After graduate school, I worked for six months at the Kernforschungszentrum, Karlsruhe, research institution in Germany and then for a year in the Soviet Union, before coming to the Idaho National Laboratory, where I’ve worked for 20 years, first in fusion and then in fission technology.
My husband of 25 years is one of the main reasons that I’m successful. He’s an engineer with a Ph.D., and he has always been supportive of my career. We’ve raised two wonderful boys (my most important job), and I’ve been able to balance work and family most of the time.
My current role at INL is Deputy Associate Laboratory Director for Nuclear Science and Technology, where I’m responsible for the execution of about $250 million worth of research and development programs.
I miss playing clarinet, but began taking piano lessons several years ago, so I still have my foot in that door, too.
Gail H. Marcus
Former President, American Nuclear Society
Whenever I talk to students about careers, I always tell them that careers are like snowflakes—no two are alike. Even if someone goes to the same university or takes the same first job, the landscape changes over time, and a second person can never follow the identical path.
Therefore, I tell them not to put too much emphasis on a career model. Instead, I emphasize the value of broad skills, diverse experiences, flexibility, and networking. And of how volunteering in one’s professional society can help career progression.
When I first joined ANS, I really didn’t have any expectation of getting involved in Society governance. But ANS ticked me off by issuing a pink badge, used for spouses, to my husband (really!), and then one thing led to another.
At some point, I realized that being involved in Society activities was benefiting me in many ways. Early in my career, it gave me opportunities to learn and exercise skills I later applied in my workplace. Throughout my career, it also gave me a chance to get to know many people outside my own field and my own organization.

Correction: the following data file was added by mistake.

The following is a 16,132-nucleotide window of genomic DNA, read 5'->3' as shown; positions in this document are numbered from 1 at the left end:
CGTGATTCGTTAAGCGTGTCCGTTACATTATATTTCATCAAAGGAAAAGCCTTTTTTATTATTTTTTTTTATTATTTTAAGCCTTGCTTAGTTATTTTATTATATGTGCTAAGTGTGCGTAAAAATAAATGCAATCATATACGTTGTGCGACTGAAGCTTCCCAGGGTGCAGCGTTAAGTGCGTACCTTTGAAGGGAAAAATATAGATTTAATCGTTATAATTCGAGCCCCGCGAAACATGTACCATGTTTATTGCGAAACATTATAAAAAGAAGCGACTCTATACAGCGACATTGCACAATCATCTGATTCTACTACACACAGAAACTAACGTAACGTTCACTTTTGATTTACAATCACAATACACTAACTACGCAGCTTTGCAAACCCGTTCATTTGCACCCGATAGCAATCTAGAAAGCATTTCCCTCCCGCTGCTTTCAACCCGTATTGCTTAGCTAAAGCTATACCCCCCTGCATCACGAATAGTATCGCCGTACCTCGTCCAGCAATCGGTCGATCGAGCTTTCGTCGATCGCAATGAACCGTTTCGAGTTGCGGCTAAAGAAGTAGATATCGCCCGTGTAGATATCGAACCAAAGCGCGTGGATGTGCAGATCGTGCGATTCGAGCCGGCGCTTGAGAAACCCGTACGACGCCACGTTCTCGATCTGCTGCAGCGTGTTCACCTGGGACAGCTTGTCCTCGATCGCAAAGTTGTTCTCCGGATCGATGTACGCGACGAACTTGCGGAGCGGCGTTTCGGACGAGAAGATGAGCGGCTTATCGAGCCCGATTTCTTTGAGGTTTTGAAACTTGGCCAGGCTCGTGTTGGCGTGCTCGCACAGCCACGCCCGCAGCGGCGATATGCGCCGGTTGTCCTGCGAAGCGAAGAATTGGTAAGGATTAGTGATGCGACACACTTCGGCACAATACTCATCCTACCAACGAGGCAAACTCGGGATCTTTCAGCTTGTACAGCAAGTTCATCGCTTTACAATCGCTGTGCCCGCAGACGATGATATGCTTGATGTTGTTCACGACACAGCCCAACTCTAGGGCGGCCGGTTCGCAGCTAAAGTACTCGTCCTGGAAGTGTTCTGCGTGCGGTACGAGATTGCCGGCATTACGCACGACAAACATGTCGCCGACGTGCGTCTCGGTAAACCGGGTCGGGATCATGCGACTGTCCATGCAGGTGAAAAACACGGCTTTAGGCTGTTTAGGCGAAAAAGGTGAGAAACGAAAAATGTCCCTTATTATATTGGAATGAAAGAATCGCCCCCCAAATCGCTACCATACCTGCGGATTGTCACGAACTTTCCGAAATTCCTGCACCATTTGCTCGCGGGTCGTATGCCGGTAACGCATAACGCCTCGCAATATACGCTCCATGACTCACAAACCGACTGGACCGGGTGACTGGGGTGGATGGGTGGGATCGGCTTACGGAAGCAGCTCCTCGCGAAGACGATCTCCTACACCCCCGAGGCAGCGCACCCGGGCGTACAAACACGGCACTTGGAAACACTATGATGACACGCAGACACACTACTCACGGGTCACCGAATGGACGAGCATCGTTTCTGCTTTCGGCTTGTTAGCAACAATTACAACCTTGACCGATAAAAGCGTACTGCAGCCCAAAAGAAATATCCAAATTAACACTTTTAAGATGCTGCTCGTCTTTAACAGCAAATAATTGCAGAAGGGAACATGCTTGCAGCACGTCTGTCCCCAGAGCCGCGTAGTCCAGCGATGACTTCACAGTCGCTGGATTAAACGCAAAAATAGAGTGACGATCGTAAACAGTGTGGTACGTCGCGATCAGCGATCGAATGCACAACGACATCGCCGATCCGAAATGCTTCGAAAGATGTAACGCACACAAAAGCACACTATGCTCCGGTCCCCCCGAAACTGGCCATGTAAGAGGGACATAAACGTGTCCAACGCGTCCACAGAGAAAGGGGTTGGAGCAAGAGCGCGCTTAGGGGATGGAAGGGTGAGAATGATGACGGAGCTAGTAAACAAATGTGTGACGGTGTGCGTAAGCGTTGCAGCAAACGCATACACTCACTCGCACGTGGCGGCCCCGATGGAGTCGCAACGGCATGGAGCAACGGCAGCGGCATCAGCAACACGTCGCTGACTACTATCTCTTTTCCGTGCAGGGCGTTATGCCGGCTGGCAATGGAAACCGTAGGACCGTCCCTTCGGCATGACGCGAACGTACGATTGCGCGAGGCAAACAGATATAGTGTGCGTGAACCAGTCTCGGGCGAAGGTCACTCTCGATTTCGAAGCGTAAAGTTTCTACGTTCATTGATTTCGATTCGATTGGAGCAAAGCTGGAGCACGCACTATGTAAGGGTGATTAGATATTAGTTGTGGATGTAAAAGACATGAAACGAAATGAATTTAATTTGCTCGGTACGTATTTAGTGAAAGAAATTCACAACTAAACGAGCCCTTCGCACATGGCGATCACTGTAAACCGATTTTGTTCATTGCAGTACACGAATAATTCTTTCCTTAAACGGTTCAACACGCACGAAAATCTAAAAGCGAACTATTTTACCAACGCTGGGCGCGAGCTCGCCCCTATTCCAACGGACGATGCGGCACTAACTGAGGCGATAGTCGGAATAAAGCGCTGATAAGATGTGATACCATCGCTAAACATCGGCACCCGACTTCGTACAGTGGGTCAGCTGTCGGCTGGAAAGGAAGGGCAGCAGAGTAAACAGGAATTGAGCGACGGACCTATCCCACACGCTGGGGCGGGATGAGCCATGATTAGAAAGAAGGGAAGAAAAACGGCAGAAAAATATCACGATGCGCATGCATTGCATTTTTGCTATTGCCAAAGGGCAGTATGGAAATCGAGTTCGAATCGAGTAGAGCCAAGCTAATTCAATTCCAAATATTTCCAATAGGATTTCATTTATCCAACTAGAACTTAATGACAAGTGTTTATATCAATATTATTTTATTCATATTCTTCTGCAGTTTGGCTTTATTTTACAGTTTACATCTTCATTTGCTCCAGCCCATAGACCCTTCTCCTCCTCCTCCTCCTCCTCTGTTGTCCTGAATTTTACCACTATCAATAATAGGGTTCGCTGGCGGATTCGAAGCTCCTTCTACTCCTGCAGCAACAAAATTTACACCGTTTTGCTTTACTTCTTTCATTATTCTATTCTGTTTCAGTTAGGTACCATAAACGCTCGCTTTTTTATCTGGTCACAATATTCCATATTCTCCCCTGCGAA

If this sounds like an ad for ANS, so be it. The opportunities within ANS are numerous and diverse, so there is something for almost every interest. I encourage every member of ANS, but particularly the younger members, to get involved. Volunteering in ANS will not lead everyone to the same path I followed, but it will almost certainly prove a valuable experience.
As for me, I always wonder how my career would have evolved if ANS had not handed my husband a pink badge. In retrospect, I guess I’m grateful they did.
Vice President, Advocacy
Kelle Barfield says that she became a nuclear professional through first receiving an undergrad degree in journalism from the University of Texas, a graduate degree in communications management from Syracuse University, and by working in the publishing world in Manhattan and Birmingham, Ala. But all roads led her home, back to her roots in Vicksburg, Miss., where she married an engineer who worked in nuclear at Entergy’s nearby Grand Gulf Nuclear Station.
Beginning her Entergy career 25 years ago as a technical editor at Grand Gulf, Barfield has successfully navigated the organization chart from nuclear to utility positions back to nuclear, giving her a unique breadth and competency in the nuclear sector. Leading national efforts and considered a respected, knowledgeable thought-leader, Barfield’s passion for
the nuclear industry is noteworthy.